Passe Crassane Pears
Inventory, lb : 0
Passe Crassane pears are medium to large in size and have a round to bulbous shape with a semi-thin, dark brown stem. In the marketplace, the stems are also typically sold covered in a glossy, red wax to prevent moisture loss. The smooth, thin skin is marbled with hues of green and light brown and is covered in small, prominent lenticels. Underneath the skin, the white flesh is slightly grainy, soft, and juicy with a central fibrous core running the length of the fruit containing a few seeds or being completely seedless. Passe Crassane pears are aromatic with a floral and fruity fragrance and have a crisp, melting texture with a sweet-tart flavor.
Passe Crassane pears are available in the winter through spring.
Passe Crassane pears, botanically classified as Pyrus communis ‘Passe Crassane,’ grow on small trees in temperate climates and are members of the Rosaceae or rose family. Known as a winter pear and rumored to be a cross between an unknown pear variety and a quince, Passe Crassane pears were first developed in Rouen, France around 1855 and are one of the few varieties that ripen late into the spring. Passe Crassane pears do not ripen on the tree but are harvested and stored for 6-7 months to develop a softer texture and fragrant aroma. Once popular in the 1800s and used as a parent variety for breeding new types of pears, Passe Crassane pears are somewhat rare in the present commercial market but are favored as a specialty variety for their crisp, grainy flesh, and are used in both raw and cooked culinary applications.
Passe Crassane pears contain some vitamin C, iron, and fiber.
Passe Crassane pears are best suited for both raw and cooked applications such as baking, roasting, and poaching. The fruit’s crisp but tender texture mixed with its sweet-tart flavor lends itself well to raw applications and can be served sliced, fresh out-of-hand for snacking, tossed into leafy green salads, fruit salads, or displayed on cheese plates. Passe Crassane pears can also be sliced over oatmeal such as Bircher muesli, topped on pancakes, garnished over pudding, or layered in sandwiches. In ddition to fresh applications, Passe Crassane pears can be poached in wine or a winter citrus syrup, cooked into mulled wine, or baked into desserts such as almond tarts and lemon shortbread. Passe Crassane pears pair well with crème fraiche, chocolate, hazelnut, ginger, violet, lemon, walnuts, almonds, pecans, garlic, onion, smoked fish, bacon, and ham. The fruits will keep for 3-5 days at room temperature and a couple of weeks when stored in the refrigerator. This storage time may fluctuate depending on how long the individual fruit has been stored prior to reaching the market.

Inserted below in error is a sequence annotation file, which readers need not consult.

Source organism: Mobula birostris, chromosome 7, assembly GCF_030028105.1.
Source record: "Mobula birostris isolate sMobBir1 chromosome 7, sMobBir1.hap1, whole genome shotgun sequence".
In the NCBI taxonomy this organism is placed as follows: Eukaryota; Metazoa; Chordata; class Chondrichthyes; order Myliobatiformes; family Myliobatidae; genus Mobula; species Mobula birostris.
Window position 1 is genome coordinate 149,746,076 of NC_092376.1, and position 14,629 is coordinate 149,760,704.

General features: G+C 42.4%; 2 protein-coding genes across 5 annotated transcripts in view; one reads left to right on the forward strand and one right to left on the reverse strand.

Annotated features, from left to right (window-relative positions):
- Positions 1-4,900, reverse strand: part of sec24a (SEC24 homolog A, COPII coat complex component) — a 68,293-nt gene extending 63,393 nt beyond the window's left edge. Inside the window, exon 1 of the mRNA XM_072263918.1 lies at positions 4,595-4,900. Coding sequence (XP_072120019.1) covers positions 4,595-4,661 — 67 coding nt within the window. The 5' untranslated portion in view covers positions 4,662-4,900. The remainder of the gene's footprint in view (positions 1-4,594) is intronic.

Passe Crassane pears were at one time one of the most popular late varieties in Italy and France and were often imported to Germany and England to be sold as luxury fruit. With the variety’s late ripening, the stems of the fruit are coated in a bright red sealing wax by hand to prevent moisture loss. This wax has become a symbol of the variety and is still used on the pears grown in France and Italy today. Though Passe Crassane pears were popular in the 1800s, they have recently declined in production due to their susceptibility to diseases such as blight. The blight outbreak affected the trees so much that in 1994, France decided to ban new plantings of Passe Crassane trees in order to help contain the disease. Today there are still some small commercial farms that cultivate Passe Crassane pears, but the variety is rare to find outside of Europe.
Passe Crassane pears were developed and planted in 1845 by Louis Boisbunel in Rouen, France, which is the capital of the region of Normandy, and the first fruits were harvested in 1855. After its introduction, the variety was grown in Italy, Spain, and France and imported to England and Germany, where it became a popular luxury fruit. In the 20th century, Passe Crassane pears largely fell out of favor due to blight and were confined to be grown in only existing orchards. Today Passe Crassane pears are still grown on a small scale in Northern Italy and Southern France and can be found at local markets in Europe. The variety is also grown in home gardens in California of the United States.